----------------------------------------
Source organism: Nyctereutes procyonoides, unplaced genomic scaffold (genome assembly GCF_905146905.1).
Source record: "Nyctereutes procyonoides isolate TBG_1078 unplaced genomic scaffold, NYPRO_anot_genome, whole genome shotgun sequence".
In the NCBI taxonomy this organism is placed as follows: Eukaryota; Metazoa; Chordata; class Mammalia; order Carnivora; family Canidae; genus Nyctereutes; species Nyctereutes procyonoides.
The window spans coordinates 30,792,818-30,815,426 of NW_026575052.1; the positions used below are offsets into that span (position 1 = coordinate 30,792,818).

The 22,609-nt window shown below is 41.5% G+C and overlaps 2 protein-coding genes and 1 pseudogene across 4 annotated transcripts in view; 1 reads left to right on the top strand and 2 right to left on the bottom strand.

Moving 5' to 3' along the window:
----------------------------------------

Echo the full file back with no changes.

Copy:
Source organism: Nyctereutes procyonoides, unplaced genomic scaffold (genome assembly GCF_905146905.1).
Source record: "Nyctereutes procyonoides isolate TBG_1078 unplaced genomic scaffold, NYPRO_anot_genome, whole genome shotgun sequence".
In the NCBI taxonomy this organism is placed as follows: Eukaryota; Metazoa; Chordata; class Mammalia; order Carnivora; family Canidae; genus Nyctereutes; species Nyctereutes procyonoides.
The window spans coordinates 30,792,818-30,815,426 of NW_026575052.1; the positions used below are offsets into that span (position 1 = coordinate 30,792,818).

The 22,609-nt window shown below is 41.5% G+C and overlaps 2 protein-coding genes and 1 pseudogene across 4 annotated transcripts in view; 1 reads left to right on the top strand and 2 right to left on the bottom strand.

Moving 5' to 3' along the window: